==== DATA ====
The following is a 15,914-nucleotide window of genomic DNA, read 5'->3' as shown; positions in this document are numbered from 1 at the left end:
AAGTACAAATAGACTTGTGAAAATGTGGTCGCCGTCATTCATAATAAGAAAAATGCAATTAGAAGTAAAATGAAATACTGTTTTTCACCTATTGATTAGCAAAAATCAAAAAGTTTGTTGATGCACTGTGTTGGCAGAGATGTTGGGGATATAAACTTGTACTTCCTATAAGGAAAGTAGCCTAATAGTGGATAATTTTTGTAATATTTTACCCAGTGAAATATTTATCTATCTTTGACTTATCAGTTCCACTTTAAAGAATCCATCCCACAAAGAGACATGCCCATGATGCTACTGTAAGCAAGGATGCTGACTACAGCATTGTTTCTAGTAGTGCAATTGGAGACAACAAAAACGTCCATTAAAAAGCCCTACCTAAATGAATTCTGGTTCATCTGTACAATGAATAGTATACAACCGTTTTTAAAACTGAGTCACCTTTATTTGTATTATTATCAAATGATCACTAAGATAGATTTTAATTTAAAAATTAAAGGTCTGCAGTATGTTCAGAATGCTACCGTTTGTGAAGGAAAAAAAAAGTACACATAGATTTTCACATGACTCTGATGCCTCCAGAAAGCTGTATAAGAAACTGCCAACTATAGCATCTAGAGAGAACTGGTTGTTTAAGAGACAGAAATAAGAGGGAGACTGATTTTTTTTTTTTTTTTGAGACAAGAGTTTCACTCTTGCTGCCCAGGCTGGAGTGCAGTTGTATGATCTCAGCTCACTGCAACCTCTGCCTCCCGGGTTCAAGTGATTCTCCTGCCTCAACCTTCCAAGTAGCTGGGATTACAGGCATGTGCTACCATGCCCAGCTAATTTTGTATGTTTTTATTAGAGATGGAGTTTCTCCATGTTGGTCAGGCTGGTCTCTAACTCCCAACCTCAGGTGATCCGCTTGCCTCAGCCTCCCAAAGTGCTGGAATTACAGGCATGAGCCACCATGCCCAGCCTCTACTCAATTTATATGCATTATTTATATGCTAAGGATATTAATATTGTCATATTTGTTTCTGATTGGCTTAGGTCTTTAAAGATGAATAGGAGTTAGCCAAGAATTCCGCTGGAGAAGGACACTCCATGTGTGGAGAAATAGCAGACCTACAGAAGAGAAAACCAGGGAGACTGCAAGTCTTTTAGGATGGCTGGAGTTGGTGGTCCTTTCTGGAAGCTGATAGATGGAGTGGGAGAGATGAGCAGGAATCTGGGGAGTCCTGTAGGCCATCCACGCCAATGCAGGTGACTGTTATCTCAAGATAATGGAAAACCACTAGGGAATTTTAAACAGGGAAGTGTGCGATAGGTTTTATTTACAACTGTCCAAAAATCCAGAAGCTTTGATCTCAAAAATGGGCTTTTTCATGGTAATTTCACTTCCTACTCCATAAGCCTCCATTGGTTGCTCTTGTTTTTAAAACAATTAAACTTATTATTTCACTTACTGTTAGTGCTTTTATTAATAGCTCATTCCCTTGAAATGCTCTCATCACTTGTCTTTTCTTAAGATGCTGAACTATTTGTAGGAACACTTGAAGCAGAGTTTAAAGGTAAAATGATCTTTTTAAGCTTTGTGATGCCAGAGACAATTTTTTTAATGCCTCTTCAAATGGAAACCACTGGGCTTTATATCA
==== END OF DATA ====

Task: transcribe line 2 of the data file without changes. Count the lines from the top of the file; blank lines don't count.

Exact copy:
AAGTACAAATAGACTTGTGAAAATGTGGTCGCCGTCATTCATAATAAGAAAAATGCAATTAGAAGTAAAATGAAATACTGTTTTTCACCTATTGATTAGCAAAAATCAAAAAGTTTGTTGATGCACTGTGTTGGCAGAGATGTTGGGGATATAAACTTGTACTTCCTATAAGGAAAGTAGCCTAATAGTGGATAATTTTTGTAATATTTTACCCAGTGAAATATTTATCTATCTTTGACTTATCAGTTCCACTTTAAAGAATCCATCCCACAAAGAGACATGCCCATGATGCTACTGTAAGCAAGGATGCTGACTACAGCATTGTTTCTAGTAGTGCAATTGGAGACAACAAAAACGTCCATTAAAAAGCCCTACCTAAATGAATTCTGGTTCATCTGTACAATGAATAGTATACAACCGTTTTTAAAACTGAGTCACCTTTATTTGTATTATTATCAAATGATCACTAAGATAGATTTTAATTTAAAAATTAAAGGTCTGCAGTATGTTCAGAATGCTACCGTTTGTGAAGGAAAAAAAAAGTACACATAGATTTTCACATGACTCTGATGCCTCCAGAAAGCTGTATAAGAAACTGCCAACTATAGCATCTAGAGAGAACTGGTTGTTTAAGAGACAGAAATAAGAGGGAGACTGATTTTTTTTTTTTTTTTGAGACAAGAGTTTCACTCTTGCTGCCCAGGCTGGAGTGCAGTTGTATGATCTCAGCTCACTGCAACCTCTGCCTCCCGGGTTCAAGTGATTCTCCTGCCTCAACCTTCCAAGTAGCTGGGATTACAGGCATGTGCTACCATGCCCAGCTAATTTTGTATGTTTTTATTAGAGATGGAGTTTCTCCATGTTGGTCAGGCTGGTCTCTAACTCCCAACCTCAGGTGATCCGCTTGCCTCAGCCTCCCAAAGTGCTGGAATTACAGGCATGAGCCACCATGCCCAGCCTCTACTCAATTTATATGCATTATTTATATGCTAAGGATATTAATATTGTCATATTTGTTTCTGATTGGCTTAGGTCTTTAAAGATGAATAGGAGTTAGCCAAGAATTCCGCTGGAGAAGGACACTCCATGTGTGGAGAAATAGCAGACCTACAGAAGAGAAAACCAGGGAGACTGCAAGTCTTTTAGGATGGCTGGAGTTGGTGGTCCTTTCTGGAAGCTGATAGATGGAGTGGGAGAGATGAGCAGGAATCTGGGGAGTCCTGTAGGCCATCCACGCCAATGCAGGTGACTGTTATCTCAAGATAATGGAAAACCACTAGGGAATTTTAAACAGGGAAGTGTGCGATAGGTTTTATTTACAACTGTCCAAAAATCCAGAAGCTTTGATCTCAAAAATGGGCTTTTTCATGGTAATTTCACTTCCTACTCCATAAGCCTCCATTGGTTGCTCTTGTTTTTAAAACAATTAAACTTATTATTTCACTTACTGTTAGTGCTTTTATTAATAGCTCATTCCCTTGAAATGCTCTCATCACTTGTCTTTTCTTAAGATGCTGAACTATTTGTAGGAACACTTGAAGCAGAGTTTAAAGGTAAAATGATCTTTTTAAGCTTTGTGATGCCAGAGACAATTTTTTTAATGCCTCTTCAAATGGAAACCACTGGGCTTTATATCA